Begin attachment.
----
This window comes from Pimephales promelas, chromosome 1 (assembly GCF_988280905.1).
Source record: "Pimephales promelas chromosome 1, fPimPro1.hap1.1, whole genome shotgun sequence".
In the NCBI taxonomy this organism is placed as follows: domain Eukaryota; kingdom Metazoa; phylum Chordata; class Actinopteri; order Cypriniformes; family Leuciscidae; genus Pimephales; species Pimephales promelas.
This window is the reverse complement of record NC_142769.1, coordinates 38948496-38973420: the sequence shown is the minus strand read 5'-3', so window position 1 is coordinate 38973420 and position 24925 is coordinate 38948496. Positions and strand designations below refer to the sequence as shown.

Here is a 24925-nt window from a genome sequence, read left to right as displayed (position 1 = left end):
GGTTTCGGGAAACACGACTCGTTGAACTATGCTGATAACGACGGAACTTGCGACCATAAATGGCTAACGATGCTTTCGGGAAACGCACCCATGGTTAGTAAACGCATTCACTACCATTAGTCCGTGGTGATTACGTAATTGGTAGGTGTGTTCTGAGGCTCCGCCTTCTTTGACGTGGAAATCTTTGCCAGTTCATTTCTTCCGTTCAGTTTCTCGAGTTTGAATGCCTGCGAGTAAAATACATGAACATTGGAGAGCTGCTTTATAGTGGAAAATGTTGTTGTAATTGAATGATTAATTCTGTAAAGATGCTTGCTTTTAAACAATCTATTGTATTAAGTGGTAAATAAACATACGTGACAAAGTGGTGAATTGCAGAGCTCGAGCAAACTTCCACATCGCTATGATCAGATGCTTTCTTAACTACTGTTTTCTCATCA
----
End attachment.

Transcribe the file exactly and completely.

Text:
This window comes from Pimephales promelas, chromosome 1 (assembly GCF_988280905.1).
Source record: "Pimephales promelas chromosome 1, fPimPro1.hap1.1, whole genome shotgun sequence".
In the NCBI taxonomy this organism is placed as follows: domain Eukaryota; kingdom Metazoa; phylum Chordata; class Actinopteri; order Cypriniformes; family Leuciscidae; genus Pimephales; species Pimephales promelas.
This window is the reverse complement of record NC_142769.1, coordinates 38948496-38973420: the sequence shown is the minus strand read 5'-3', so window position 1 is coordinate 38973420 and position 24925 is coordinate 38948496. Positions and strand designations below refer to the sequence as shown.

Here is a 24925-nt window from a genome sequence, read left to right as displayed (position 1 = left end):
GGTTTCGGGAAACACGACTCGTTGAACTATGCTGATAACGACGGAACTTGCGACCATAAATGGCTAACGATGCTTTCGGGAAACGCACCCATGGTTAGTAAACGCATTCACTACCATTAGTCCGTGGTGATTACGTAATTGGTAGGTGTGTTCTGAGGCTCCGCCTTCTTTGACGTGGAAATCTTTGCCAGTTCATTTCTTCCGTTCAGTTTCTCGAGTTTGAATGCCTGCGAGTAAAATACATGAACATTGGAGAGCTGCTTTATAGTGGAAAATGTTGTTGTAATTGAATGATTAATTCTGTAAAGATGCTTGCTTTTAAACAATCTATTGTATTAAGTGGTAAATAAACATACGTGACAAAGTGGTGAATTGCAGAGCTCGAGCAAACTTCCACATCGCTATGATCAGATGCTTTCTTAACTACTGTTTTCTCATCA